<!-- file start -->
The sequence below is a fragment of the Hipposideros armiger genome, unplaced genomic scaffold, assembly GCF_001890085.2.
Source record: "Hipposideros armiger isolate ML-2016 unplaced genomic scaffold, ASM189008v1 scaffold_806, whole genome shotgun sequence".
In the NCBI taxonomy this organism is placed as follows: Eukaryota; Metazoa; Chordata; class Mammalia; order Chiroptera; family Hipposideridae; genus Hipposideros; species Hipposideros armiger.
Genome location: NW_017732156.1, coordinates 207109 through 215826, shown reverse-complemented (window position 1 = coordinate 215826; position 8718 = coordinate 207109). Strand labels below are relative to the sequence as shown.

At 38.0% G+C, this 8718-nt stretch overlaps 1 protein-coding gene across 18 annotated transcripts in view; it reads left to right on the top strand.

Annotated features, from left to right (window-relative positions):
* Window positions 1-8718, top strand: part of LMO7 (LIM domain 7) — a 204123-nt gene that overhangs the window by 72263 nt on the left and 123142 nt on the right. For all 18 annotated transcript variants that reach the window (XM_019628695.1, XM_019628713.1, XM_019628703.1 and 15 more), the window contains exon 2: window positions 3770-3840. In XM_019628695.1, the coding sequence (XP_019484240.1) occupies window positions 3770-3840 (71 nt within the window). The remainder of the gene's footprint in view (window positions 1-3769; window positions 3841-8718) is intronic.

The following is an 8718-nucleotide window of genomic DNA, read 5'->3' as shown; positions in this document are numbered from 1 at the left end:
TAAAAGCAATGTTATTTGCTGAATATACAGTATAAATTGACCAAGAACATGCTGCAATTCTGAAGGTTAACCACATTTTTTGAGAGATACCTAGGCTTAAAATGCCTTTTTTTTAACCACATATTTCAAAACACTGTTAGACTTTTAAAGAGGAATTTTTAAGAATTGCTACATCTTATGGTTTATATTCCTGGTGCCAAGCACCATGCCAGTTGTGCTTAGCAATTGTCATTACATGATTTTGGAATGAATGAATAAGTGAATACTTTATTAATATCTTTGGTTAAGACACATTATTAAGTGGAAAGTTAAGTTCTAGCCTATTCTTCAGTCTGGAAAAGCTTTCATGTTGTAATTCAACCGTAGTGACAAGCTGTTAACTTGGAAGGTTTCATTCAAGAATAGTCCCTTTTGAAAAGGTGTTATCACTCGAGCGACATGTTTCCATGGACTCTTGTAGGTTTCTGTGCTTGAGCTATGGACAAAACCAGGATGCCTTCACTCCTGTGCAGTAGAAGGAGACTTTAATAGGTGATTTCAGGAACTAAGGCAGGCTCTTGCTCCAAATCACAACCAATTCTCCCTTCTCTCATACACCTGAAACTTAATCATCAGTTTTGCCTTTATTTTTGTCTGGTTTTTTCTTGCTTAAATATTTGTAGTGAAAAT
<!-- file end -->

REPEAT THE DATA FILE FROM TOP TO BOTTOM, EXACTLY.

The sequence below is a fragment of the Hipposideros armiger genome, unplaced genomic scaffold, assembly GCF_001890085.2.
Source record: "Hipposideros armiger isolate ML-2016 unplaced genomic scaffold, ASM189008v1 scaffold_806, whole genome shotgun sequence".
In the NCBI taxonomy this organism is placed as follows: Eukaryota; Metazoa; Chordata; class Mammalia; order Chiroptera; family Hipposideridae; genus Hipposideros; species Hipposideros armiger.
Genome location: NW_017732156.1, coordinates 207109 through 215826, shown reverse-complemented (window position 1 = coordinate 215826; position 8718 = coordinate 207109). Strand labels below are relative to the sequence as shown.

At 38.0% G+C, this 8718-nt stretch overlaps 1 protein-coding gene across 18 annotated transcripts in view; it reads left to right on the top strand.

Annotated features, from left to right (window-relative positions):
* Window positions 1-8718, top strand: part of LMO7 (LIM domain 7) — a 204123-nt gene that overhangs the window by 72263 nt on the left and 123142 nt on the right. For all 18 annotated transcript variants that reach the window (XM_019628695.1, XM_019628713.1, XM_019628703.1 and 15 more), the window contains exon 2: window positions 3770-3840. In XM_019628695.1, the coding sequence (XP_019484240.1) occupies window positions 3770-3840 (71 nt within the window). The remainder of the gene's footprint in view (window positions 1-3769; window positions 3841-8718) is intronic.

The following is an 8718-nucleotide window of genomic DNA, read 5'->3' as shown; positions in this document are numbered from 1 at the left end:
TAAAAGCAATGTTATTTGCTGAATATACAGTATAAATTGACCAAGAACATGCTGCAATTCTGAAGGTTAACCACATTTTTTGAGAGATACCTAGGCTTAAAATGCCTTTTTTTTAACCACATATTTCAAAACACTGTTAGACTTTTAAAGAGGAATTTTTAAGAATTGCTACATCTTATGGTTTATATTCCTGGTGCCAAGCACCATGCCAGTTGTGCTTAGCAATTGTCATTACATGATTTTGGAATGAATGAATAAGTGAATACTTTATTAATATCTTTGGTTAAGACACATTATTAAGTGGAAAGTTAAGTTCTAGCCTATTCTTCAGTCTGGAAAAGCTTTCATGTTGTAATTCAACCGTAGTGACAAGCTGTTAACTTGGAAGGTTTCATTCAAGAATAGTCCCTTTTGAAAAGGTGTTATCACTCGAGCGACATGTTTCCATGGACTCTTGTAGGTTTCTGTGCTTGAGCTATGGACAAAACCAGGATGCCTTCACTCCTGTGCAGTAGAAGGAGACTTTAATAGGTGATTTCAGGAACTAAGGCAGGCTCTTGCTCCAAATCACAACCAATTCTCCCTTCTCTCATACACCTGAAACTTAATCATCAGTTTTGCCTTTATTTTTGTCTGGTTTTTTCTTGCTTAAATATTTGTAGTGAAAAT